Out Of Work, but Working with Creditors

Out Of Work, but Working with Creditors

It’s become an all-too-familiar headline and lead story – job cuts, dot.com failures, corporate restructuring and lay-offs.

If you’ve recently lost your job, your first thoughts may be, “how will I make ends meet.” Money matters are a source of stress and frustration for many people. The Federal Trade Commission (FTC) publishes free brochures spelling out your rights when it comes to fair debt collection and credit reporting practices.

Fair Debt Collection
If you find that you can’t pay your bills on time, contact your creditors immediately. Try to workout a modified payment plan that reduces your payments to a more manageable level. Don’t wait until your accounts have been turned over to a debt collector. At that point, your creditors have given up on you. The federal Fair Debt Collection Practices Act requires debt collectors to treat you fairly by prohibiting certain methods of debt collection. To learn more, call the FTC’s Consumer Response Center for a free copy of Fair Debt Collection, or visit www.ftc.gov.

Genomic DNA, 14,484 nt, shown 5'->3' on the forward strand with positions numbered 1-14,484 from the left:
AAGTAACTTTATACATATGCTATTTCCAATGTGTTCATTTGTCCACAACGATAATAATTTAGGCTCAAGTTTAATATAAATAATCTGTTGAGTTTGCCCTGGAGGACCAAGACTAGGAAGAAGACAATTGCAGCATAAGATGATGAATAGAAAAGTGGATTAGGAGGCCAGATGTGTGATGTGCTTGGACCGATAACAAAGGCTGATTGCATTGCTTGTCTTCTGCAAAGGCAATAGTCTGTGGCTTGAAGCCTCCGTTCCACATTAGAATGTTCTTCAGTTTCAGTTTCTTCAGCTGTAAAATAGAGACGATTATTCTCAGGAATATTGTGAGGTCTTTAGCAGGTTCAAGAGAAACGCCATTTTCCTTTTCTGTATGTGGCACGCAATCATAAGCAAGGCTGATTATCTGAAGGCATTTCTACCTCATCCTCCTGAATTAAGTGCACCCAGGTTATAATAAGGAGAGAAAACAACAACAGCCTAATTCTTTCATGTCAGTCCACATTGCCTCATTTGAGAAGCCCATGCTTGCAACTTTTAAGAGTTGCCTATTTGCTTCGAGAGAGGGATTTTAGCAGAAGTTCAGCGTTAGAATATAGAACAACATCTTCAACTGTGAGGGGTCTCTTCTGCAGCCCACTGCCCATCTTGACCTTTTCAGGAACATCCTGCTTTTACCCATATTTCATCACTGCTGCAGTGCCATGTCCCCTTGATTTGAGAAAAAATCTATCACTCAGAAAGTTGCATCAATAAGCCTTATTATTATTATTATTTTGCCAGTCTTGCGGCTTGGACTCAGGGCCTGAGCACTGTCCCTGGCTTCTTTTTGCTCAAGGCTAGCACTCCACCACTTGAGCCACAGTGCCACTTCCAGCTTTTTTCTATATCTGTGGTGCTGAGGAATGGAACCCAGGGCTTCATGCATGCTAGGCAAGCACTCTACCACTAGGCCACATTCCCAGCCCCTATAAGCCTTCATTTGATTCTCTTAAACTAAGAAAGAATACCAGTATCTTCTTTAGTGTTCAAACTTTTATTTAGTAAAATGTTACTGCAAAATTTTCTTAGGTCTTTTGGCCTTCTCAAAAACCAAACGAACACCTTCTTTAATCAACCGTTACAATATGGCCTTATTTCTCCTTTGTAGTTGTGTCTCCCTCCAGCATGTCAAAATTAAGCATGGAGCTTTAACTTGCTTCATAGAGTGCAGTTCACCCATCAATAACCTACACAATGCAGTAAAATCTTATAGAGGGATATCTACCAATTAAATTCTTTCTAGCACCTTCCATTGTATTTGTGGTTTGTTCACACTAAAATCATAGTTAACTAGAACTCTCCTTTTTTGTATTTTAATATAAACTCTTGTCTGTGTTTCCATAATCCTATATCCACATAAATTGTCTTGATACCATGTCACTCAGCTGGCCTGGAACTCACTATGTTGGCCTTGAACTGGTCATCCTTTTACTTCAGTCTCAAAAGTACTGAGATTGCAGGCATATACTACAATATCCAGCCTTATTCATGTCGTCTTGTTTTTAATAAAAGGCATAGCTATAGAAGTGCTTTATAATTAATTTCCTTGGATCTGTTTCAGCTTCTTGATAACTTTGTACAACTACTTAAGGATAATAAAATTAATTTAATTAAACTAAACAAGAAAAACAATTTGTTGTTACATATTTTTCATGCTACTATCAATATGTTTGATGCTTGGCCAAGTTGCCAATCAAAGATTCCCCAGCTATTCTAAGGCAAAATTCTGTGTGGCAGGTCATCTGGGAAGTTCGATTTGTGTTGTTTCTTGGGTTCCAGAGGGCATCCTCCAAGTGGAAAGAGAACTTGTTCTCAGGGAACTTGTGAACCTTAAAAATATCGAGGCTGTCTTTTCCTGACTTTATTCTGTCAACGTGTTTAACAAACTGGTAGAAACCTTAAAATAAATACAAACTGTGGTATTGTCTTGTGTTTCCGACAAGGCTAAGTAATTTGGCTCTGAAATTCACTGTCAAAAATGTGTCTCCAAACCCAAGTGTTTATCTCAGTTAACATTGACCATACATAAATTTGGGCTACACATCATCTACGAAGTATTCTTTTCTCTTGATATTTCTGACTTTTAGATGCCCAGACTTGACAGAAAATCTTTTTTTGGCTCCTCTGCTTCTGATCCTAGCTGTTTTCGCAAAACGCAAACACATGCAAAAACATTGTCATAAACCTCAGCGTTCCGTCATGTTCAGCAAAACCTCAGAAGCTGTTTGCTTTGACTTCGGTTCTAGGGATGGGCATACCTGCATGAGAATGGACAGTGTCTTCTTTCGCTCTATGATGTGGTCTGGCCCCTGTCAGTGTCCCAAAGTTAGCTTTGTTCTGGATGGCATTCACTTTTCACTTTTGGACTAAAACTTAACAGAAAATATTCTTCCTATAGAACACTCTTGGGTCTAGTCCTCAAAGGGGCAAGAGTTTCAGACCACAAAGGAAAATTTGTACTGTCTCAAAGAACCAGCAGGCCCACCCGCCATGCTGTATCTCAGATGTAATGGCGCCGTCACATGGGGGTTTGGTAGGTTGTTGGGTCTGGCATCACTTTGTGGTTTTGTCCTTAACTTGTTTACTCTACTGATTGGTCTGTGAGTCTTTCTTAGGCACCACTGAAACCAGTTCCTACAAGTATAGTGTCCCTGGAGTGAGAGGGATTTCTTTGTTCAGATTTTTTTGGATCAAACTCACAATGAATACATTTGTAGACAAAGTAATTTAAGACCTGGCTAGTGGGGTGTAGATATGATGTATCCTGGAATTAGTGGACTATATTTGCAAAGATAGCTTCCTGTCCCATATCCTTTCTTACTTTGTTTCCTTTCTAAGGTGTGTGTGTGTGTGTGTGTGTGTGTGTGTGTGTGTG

Fair Credit Reporting
Non-payment and late payments may affect your credit rating and your ability to get credit in the future. Although creditors usually consider a number of factors in deciding whether to grant credit, most creditors rely heavily on your credit history. That’s one reason it’s important to make sure your credit report is accurate. For example, if your file showed that you were once late in making payments, but didn’t show that you are no longer delinquent, it would be inaccurate. The credit reporting agency must show that your payments now are current.

The Fair Credit Reporting Act protects you by requiring credit bureaus to furnish correct and complete information to businesses to use in evaluating your applications for credit, insurance or a job.